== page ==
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Fun New Tastes at Harambe Market at Disney’s Animal Kingdom

Pam Brandon

by , Food Writer, Walt Disney World Resort and Disneyland Resort

The much-anticipated Harambe Market opens late May at Disney’s Animal Kingdom, where food plays a starring role with African-inspired street food at four walk-up windows and plenty of shaded seating – 200+ seats.

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Built around a Colonial-era train depot design complete with a 1960s water tower, the marketplace re-creates a bustling center of commerce where guests are welcomed from around the world who have come to visit the little seaside town and venture out to the reserve to observe Africa’s animals.

Chef Lenny DeGeorge led the Food and Beverage concept development team, and tells us it’s the sort of food you’d find in a street market in Africa. “The menus reflect the unique personalities of the establishments’ owners,” says Chef Lenny.

New Harambe Market at Disney’s Animal Kingdom

“Kitamu Grill” offers skewered chicken and a kabob flatbread sandwich. “Famous Sausages” features a corn dog, inspired by a South African sausage called a boerewors, dipped in curry-infused corn batter. “Chef Mwanga’s” serves a spice-rubbed karubi rib with green papaya-carrot slaw.

“With three meaty ribs, the karubi rib is our version of the giant turkey legs served in the Disney theme parks,” says DeGeorge. We give two thumbs up to the curry corn dog, made with a special spiced sausage inspired by the traditional boerewors.

A fourth window, called Wanjohi Refreshments (“wanjohi” means “brewer” in Swahili) offers beverages including six South African wines by the glass; Safari Amber Lager and Orlando Brewing I-4 IPA on draft; red sangria with Van der Hum tangerine liqueur from South Africa; The Starr of Harambe, a frozen drink with Starr African rum with mango puree in a souvenir mug; non-alcoholic tangerine lemonade, and fountain beverages including Sparberry from Zimbabwe and Bibo from South Africa.

With shaded tables and merchandise shops, the new market, together with the recently opened Harambe Theatre (home to “Festival of the Lion King”) doubles the size of the original Harambe Village.

Comments

  • Hoping they carry Gluten Free items – – I can’t find any information about that in my searches thus far.

  • I would like to repeat the request for a vegetarian item in the Harambe Market. We visited there yesterday just to enjoy the atmosphere, as we had to buy our vegetarian lunch items back in Discovery Island. My suggestion is to add to Harambe Market the samosas available at Mr. Kamal’s in Asia – you already have a delicious vegetarian hot item. This would be easy, and from Tamera’s comment above it seems like it would be authentic. Thank you!

  • I appreciate Disney’s efforts in creating an African-themed market but I would like to point out two things that need correction.
    First, Harambe is spelt incorrectly. It should be Harambee. It was a concept that was introduced by Kenya’s first president, Mzee Jomo Kenyatta, as a rallying call to get Kenyans to join hands and build the young nation. Loosely translated, it is about coming together and pooling resources and energy together for public good. Many projects such as schools, health centers, roads, etc, were built this way. I like the idea of having a harambee market at Disney. It pays tribute to a great African philosophy. Please fix the spelling.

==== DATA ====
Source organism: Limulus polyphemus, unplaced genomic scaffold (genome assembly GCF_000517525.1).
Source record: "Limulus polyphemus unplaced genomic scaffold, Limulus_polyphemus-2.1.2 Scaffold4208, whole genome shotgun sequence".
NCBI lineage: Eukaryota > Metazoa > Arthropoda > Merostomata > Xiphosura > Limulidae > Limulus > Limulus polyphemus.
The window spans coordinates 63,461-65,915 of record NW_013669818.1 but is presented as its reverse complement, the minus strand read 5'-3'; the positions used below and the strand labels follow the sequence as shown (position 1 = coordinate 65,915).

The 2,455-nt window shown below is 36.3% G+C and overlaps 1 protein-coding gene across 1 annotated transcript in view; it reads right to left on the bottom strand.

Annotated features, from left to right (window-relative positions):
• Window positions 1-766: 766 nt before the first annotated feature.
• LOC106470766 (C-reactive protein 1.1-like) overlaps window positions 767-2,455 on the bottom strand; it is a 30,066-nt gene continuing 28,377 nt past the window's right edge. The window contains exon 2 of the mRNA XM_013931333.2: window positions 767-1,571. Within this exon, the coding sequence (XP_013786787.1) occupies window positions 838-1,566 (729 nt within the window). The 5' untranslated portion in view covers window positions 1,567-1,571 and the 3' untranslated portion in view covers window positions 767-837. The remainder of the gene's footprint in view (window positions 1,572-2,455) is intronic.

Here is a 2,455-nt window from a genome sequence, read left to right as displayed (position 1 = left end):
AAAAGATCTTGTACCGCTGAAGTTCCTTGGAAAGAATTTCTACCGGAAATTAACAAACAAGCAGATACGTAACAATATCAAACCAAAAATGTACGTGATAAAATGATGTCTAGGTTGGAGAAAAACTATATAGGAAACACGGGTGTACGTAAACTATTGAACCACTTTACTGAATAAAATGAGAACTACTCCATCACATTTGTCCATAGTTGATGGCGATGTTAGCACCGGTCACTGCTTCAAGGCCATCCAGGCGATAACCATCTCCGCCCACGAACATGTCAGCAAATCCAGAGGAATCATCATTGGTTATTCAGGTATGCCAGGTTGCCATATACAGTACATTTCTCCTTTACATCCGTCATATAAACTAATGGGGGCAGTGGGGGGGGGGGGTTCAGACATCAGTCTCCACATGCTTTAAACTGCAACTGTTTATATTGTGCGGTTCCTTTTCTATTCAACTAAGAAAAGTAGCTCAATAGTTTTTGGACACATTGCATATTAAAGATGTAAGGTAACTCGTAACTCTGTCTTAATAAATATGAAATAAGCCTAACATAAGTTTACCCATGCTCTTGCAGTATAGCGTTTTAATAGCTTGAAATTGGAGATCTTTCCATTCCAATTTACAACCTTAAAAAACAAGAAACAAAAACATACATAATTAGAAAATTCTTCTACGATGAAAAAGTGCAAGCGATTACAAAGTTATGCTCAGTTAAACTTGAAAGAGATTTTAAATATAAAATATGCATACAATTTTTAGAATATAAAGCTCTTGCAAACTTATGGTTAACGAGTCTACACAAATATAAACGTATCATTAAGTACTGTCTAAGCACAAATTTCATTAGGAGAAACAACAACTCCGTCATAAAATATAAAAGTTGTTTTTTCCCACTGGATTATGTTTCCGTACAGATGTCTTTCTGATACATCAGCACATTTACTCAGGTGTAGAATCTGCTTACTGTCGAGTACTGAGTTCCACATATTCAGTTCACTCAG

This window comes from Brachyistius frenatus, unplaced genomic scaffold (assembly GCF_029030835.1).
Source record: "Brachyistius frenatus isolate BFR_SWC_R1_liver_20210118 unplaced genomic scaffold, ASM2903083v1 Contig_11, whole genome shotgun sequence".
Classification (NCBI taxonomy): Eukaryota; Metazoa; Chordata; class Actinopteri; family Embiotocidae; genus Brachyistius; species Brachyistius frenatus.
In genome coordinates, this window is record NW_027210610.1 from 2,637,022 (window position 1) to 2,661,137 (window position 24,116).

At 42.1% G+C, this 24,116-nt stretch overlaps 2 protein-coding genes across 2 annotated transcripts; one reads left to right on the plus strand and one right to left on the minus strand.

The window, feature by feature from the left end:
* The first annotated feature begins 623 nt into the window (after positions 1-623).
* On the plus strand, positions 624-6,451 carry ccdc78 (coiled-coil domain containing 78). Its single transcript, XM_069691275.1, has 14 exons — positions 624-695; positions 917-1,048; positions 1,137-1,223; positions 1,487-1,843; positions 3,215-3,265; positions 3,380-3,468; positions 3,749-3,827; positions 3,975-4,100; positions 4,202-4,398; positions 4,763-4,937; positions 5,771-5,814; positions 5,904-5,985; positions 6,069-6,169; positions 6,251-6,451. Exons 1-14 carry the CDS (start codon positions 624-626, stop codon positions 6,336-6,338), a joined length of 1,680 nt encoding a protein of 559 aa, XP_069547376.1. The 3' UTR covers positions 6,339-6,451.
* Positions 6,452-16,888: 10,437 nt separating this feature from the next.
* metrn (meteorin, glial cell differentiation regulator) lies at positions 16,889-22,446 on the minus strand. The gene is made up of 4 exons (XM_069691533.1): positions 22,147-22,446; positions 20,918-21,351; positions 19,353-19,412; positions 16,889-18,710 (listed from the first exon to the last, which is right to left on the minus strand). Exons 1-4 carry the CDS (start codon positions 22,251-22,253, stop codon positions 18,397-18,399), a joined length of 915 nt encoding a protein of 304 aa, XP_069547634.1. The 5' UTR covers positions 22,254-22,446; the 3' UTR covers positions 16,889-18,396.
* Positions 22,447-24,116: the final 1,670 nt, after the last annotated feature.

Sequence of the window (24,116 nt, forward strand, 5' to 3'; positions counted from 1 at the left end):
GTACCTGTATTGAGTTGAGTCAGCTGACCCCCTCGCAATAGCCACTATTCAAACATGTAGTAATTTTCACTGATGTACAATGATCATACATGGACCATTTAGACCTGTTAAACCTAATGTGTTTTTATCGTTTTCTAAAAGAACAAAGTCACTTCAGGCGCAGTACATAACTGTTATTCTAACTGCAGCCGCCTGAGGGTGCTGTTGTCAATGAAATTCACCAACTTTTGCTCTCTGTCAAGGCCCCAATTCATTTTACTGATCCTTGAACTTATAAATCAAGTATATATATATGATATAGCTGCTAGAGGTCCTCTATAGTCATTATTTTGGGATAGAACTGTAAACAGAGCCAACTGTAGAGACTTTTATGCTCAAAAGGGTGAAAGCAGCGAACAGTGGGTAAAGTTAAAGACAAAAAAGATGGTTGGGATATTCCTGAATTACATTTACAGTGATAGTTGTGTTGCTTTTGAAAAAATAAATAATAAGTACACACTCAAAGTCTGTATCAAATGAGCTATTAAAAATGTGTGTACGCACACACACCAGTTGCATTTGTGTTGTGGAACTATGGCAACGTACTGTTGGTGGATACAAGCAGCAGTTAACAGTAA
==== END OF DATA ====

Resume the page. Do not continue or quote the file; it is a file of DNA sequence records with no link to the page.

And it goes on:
Second, the word “Wanjohi” is not a Swahili word. It is a Kikuyu word. Kikuyu is one of the many languages spoken in Kenya. It is a common Kenyan name and I have many friends called Wanjohi who don’t drink. But the literal translation means “brewer”.
    Feel free to email me if you need further clarification. Thank you.

  • Love Animal Kingdom, coming down in July, this new eatery looks very nice. Can’t wait to try it.

  • Sounds interesting but it doesn’t look like my family will be eating there – nothing vegetarian. Too bad because we love vegetarian food from that part of the world.

  • I lived in Kenya for a year and would love to see some of what we always stopped and got when we were on the road. Chapatis (usually fried which is why they tasted so good!)grilled corn on the cob, Mandazis (African donuts) samosas (usually veggie with mashed potatoes, peas and such) and hot chai (Kenyan chai is stong blak tea with whole milk and lots of sugar.) Also very popular dishes in our area were stew, irio, githeri, wali wa nazi, and sukuma wiki.

    I really LOVE the way this whole area is beginning to look! very authentic but I’m sure it is much cleaner and smells much, much better. ;-D

  • Pam Brandon, please give us an update on the Orange Bird’s re-location to the new Sunshine Tree Terrace.

  • This sounds so fun. I’m glad to see Disney getting creative with their food choices.

    With that said, will any of these new establishments offer any vegan options?

  • Definitely hoping for some gluten-free options!

  • I was wondering what was happening behind those fences. This is great news!

  • “Oh Yum” comes to mind! The phrase itself is a family tradition of sorts! Can’t wait to apply it in person at Harambe Market!

  • Finally, Disney has officially announced Harambe Market after a year of knowing about it

  • Will any of these have gluten-free options available?

  • Wow, this looks awesome! One question though: With the increased awareness of food allergies in the parks, will there be any allergy-friendly options available? Thanks!

  • Are these options part of the dining plan, also is there any chance of a soft opening before May 22nd?

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